UpdateSWH: check and update archival of a repository
This handy browser extension allows you to seamlessly check if a repository that you are browsing is archived and up to date in Software Heritage.
Getting the extension
You can find and install the Updateswh extension by clicking on the image of the browser you are interested in among the following
Understanding the color code
The color coded button on the right of the browser carries information on archival status and allows to trigger appropriate actions, as follows:
- : the achived copy is uptodate, and clicking on the button opens a tab on the corresponding page of the archive (very practical if you want to get a SWHID permalink)
- : the archived copy is not up to date, and clicking on the button triggers a save code now request to update the archive; right clicking brings you to the page of the last successful archival
- : the archived copy is not up to date, and the last try to archive it failed; clicking on the button triggers a save code now request to update the archive, but there may be technical issues that prevent this repository from being archived at the moment; right clicking brings you to the page of the last archival, that may be failed
- : this repository is not found in the archive (at least not from this origin), and clicking on the button triggers a save code now request to archive it for the first time
- : you have used up your quota of API calls for the moment, either on the SWH API or on the forge API: wait a bit before trying again, or get a token to raise the rate limit (more info below)
- : the API requests to Software Heritage did not succeed. This may happen for several reasons:
- in most of the cases, the repository you are visiting is private, and hence cannot be archived
- nobody is perfect, you tripped on an error in the extension: you may enable debug mode in the options panel, and report the issue on the extension development repository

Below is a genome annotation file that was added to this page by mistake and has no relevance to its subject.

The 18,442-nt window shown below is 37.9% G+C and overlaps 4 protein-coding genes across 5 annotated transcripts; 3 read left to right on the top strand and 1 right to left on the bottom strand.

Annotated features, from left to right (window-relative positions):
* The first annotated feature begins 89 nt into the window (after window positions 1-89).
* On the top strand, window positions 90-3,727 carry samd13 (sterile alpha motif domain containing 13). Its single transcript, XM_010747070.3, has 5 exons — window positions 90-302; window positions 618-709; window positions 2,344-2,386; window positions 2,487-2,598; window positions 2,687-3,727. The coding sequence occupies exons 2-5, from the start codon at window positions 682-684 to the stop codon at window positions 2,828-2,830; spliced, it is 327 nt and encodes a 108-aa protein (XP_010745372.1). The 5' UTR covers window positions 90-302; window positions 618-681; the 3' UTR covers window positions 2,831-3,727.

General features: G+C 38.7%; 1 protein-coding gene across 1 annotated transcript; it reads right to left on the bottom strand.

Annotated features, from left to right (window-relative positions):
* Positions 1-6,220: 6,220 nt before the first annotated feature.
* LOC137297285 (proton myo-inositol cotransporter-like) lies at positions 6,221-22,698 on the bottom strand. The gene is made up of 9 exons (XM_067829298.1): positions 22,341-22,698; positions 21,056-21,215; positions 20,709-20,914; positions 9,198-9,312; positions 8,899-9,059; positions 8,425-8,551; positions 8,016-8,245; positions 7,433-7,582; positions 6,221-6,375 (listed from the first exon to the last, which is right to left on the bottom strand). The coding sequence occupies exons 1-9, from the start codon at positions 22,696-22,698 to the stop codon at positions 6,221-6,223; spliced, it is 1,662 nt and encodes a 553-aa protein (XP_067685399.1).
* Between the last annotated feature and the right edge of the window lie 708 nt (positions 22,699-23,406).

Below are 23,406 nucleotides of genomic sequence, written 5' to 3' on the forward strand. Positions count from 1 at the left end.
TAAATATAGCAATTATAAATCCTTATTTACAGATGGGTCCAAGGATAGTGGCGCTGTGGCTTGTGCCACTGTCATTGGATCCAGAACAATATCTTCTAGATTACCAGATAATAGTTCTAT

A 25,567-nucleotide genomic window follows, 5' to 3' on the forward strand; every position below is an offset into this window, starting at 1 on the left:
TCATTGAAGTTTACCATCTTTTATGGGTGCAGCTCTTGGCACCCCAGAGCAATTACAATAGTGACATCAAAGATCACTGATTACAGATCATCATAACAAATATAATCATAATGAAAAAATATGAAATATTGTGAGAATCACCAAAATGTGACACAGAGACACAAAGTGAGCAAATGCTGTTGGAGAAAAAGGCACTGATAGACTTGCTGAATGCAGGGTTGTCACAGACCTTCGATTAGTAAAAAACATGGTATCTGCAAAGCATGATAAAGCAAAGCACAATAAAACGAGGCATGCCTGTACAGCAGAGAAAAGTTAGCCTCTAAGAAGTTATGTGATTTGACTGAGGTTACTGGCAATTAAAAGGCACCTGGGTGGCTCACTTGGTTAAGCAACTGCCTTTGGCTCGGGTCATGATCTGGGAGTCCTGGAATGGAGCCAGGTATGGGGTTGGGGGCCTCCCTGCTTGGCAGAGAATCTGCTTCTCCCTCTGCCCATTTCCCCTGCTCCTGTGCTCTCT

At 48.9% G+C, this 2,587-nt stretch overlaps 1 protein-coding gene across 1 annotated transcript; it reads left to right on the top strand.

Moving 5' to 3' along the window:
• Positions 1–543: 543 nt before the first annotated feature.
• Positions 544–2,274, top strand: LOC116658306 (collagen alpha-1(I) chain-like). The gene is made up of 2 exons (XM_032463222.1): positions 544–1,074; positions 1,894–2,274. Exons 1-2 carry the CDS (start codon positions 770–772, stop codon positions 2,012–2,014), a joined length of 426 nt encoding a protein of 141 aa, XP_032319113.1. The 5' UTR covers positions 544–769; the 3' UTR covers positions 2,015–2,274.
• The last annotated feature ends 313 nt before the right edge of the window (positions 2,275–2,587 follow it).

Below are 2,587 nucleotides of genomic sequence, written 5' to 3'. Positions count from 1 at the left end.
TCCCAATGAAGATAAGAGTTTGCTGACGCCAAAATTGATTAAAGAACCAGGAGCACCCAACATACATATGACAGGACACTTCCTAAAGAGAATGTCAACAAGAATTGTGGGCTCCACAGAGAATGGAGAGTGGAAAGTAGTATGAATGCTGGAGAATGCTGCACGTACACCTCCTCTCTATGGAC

Tooltips recall all this, so you do not need to memorize all the above, and they provide also additional information (e.g. date of last modifications on the forge and on the archive).
Supported code hosting platforms
The extension supports out of the box BitBucket, GitHub, GitLab.com and GitLab instances whose domain names is of the form gitlab.*.* It also supports Gitea instances whose domain names is of the form gitea.*.* as well as codeberg.org.
You can add other GitLab instances in the options panel (see below).
Support for other code hosting platforms and technologies may be added in the future.
When a change takes place in a repository (e.g. a new commit is pushed) or in the Software Heritage archive (e.g. a (new version of a) repository has been ingested in the archive), it may take some time for the event to show up in the API. On the Software Heritage side, it is usually a matter of a few minutes, but on some code hosting platforms we have seen delays in the order of hours.
To determine the right color to show, the extension calls the code hosting API to get the date of last update of a repository, and the Software Heritage API to get the date of the latest archival, so the color shown does reflect exactly what is exposed by these APIs, but this may not be the actual status for a little while.
Choosing your options